Do you think that a good fit and the right skates for your feet is a bigger deal for street and park skating or for marathon skating?
More for marathon. I hear people complain about their feet hurting on street skates all the time, AND THEY STILL SKATE ‘EM!

Packs of skaters on the wet roads. Photo by Megan Wilson

Wait, doesn’t that suggest that people should be paying more attention to their street skate set-ups?
Yeah, immensely. I think people would be able to skate a lot better. Period. The thing is, the right skate and the right fit are important in both kinds of skating. The thing is that the consequences are different. In street skating, your skates can fit badly and not work well, but that only means that your skating is going to look like crap and you may get some blisters or whatever. In a marathon, the wrong skates could lead to a real injury in the worst case. Best case scenario for a crappy fit in a marathon skate is that you’re not able to finish. I’ve had some other long-distance skates that didn’t fit right. I got horrible blisters and hurt my legs and my back on the wrong shit. You really have to have the right skates.

So, if you’re taking to street skaters, your advice is that you gotta come outcho pockets and spend the money on the right skates?
YES.

Arnav "Sonic" Shah on a solo sprint. Photo by Megan Wilson

What advice do you have for street skaters who want to get into BIG WHEEL and/or distance blading?
Do your research on frame set up, wheel set up, boots… everything matters.

Is this something people can figure out on their own or do they need to actually go talk to a dude at a shop?
Talk to a guy a shop, and also talk to skaters. Speed skaters are directly related to us. Same with downhill guys and freeskater guys… you know the “cone people”… talk to some of those dudes.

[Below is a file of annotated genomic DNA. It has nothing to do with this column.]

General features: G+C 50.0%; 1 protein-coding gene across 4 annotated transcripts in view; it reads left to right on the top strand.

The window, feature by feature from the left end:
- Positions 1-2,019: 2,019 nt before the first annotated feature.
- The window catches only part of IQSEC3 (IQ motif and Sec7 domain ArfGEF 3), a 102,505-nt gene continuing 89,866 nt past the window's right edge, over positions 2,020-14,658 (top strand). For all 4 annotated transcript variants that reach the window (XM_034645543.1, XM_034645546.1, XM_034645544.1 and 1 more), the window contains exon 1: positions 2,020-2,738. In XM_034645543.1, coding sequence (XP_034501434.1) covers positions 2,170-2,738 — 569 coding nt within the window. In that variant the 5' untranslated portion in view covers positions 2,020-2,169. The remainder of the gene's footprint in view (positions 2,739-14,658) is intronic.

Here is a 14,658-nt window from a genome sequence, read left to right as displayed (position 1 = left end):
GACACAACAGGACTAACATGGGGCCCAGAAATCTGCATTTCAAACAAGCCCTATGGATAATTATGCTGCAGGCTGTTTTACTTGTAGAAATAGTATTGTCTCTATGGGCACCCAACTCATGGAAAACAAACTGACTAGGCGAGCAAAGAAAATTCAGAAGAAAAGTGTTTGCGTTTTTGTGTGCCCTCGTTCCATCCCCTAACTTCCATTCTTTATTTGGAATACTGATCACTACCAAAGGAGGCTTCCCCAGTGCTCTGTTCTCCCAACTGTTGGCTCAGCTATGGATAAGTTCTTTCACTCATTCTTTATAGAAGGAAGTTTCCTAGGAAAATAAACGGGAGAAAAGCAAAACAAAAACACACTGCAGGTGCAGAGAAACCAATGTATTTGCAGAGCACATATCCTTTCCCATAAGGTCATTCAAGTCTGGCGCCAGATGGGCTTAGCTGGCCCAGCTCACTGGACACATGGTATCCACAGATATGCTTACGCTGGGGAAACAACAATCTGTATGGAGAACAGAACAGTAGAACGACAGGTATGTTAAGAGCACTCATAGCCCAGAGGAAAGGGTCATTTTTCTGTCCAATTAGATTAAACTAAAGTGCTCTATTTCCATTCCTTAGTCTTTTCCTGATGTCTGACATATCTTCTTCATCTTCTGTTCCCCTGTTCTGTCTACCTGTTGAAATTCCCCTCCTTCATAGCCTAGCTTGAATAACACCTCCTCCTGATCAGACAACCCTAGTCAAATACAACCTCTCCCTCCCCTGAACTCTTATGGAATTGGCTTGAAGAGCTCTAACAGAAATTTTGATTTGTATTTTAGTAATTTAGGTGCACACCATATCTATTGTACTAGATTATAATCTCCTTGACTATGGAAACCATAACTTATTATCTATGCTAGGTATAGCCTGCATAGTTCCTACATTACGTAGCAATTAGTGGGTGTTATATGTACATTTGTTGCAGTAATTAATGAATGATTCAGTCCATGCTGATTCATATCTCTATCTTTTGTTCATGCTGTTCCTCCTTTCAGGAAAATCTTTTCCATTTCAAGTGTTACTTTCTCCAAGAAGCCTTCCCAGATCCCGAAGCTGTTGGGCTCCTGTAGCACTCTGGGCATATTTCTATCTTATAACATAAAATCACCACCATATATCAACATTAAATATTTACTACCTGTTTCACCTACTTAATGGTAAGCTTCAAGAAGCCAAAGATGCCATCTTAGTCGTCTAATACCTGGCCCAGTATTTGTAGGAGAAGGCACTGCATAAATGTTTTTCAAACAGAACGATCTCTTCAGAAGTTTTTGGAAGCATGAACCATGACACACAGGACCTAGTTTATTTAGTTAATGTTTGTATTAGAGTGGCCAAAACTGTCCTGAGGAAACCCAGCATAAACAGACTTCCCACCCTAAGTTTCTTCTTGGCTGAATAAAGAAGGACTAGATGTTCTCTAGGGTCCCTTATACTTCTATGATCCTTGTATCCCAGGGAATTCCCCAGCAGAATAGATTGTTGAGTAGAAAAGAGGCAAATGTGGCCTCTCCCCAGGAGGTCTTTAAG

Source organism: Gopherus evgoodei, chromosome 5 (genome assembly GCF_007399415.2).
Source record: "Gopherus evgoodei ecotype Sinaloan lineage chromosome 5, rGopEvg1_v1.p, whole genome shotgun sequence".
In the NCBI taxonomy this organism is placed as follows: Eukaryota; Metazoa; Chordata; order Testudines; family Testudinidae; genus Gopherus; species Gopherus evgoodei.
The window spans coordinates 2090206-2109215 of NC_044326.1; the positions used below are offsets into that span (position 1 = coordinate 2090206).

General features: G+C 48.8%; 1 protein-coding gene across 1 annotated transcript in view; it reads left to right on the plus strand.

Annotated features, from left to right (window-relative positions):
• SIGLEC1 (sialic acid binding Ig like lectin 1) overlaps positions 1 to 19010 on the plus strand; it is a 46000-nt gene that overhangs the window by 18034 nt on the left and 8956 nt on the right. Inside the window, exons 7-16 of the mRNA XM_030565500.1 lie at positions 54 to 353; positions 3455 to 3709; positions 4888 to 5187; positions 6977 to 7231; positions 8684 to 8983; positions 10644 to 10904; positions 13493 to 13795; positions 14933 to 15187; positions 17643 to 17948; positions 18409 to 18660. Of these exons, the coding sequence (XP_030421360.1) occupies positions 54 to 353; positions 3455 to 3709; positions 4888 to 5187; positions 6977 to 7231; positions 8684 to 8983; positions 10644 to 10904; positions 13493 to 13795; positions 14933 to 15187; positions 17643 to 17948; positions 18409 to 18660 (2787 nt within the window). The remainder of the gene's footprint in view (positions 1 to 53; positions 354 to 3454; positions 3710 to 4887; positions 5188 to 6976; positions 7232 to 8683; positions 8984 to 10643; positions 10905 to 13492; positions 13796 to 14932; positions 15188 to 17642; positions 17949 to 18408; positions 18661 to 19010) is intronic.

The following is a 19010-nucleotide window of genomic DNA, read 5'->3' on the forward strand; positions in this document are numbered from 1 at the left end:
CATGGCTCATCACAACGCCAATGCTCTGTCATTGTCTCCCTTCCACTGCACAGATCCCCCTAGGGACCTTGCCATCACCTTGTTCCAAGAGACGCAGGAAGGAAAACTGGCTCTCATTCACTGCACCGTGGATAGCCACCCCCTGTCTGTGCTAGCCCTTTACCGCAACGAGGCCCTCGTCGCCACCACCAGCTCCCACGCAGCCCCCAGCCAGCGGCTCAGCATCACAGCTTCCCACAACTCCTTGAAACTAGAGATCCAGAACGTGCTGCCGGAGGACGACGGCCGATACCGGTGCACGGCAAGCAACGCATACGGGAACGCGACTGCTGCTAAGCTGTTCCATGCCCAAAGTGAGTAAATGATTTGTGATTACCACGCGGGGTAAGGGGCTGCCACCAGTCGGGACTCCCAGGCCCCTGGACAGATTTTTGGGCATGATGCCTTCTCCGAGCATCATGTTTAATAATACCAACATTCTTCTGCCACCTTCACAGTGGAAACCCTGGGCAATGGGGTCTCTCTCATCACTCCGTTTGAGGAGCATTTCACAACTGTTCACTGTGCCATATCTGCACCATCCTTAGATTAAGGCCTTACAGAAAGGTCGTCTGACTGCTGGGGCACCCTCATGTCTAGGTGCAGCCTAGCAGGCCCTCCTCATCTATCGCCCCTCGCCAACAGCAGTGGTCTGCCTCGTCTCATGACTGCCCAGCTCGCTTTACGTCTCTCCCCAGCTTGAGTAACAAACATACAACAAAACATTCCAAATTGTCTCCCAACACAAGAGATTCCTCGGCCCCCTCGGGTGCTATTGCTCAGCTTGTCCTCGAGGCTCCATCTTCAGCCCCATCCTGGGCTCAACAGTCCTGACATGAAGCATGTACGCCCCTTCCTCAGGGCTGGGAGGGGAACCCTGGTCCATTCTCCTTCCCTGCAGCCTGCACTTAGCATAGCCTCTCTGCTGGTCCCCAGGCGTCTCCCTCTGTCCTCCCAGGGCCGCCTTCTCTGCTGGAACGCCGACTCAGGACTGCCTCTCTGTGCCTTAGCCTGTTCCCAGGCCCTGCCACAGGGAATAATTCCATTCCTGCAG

How about the old expression, “Turnabout is fair play”? Any advice for a marathon/distance skater getting into street/park skating?
(Laughs). Learn how to skate backwards. Learn how to trust your body to your skates.

A pack of the women racers. Photo by Megan Wilson

WTF! Are there really people who skate a marathon in like an hour who can’t skate backwards?
I mean, I didn’t see anybody skating backwards. I bombed one of the hills backwards. Some dude was like, “I didn’t know there was a SHOW going on!” LOL. I saw some people have a lot of trouble with some cracks in the road. I was surprised. To me, skating backwards is pretty basic—at least for what I’m used to. I mean, the technique in distance skating is very different. The strategy is different too. Those guys spend a lot of time learning how to skate in packs and how to get really good power out of their strides. Skating backwards doesn’t really make sense in distance blading if you’re being serious about it. It’s just different. But if you’re going to get into street skating, skating backwards is like a thing to start learning on day one.

You’ve been Big Wheel blading for about a year or so. How have the distance skates—and the mentality that comes with it—affected your street skating?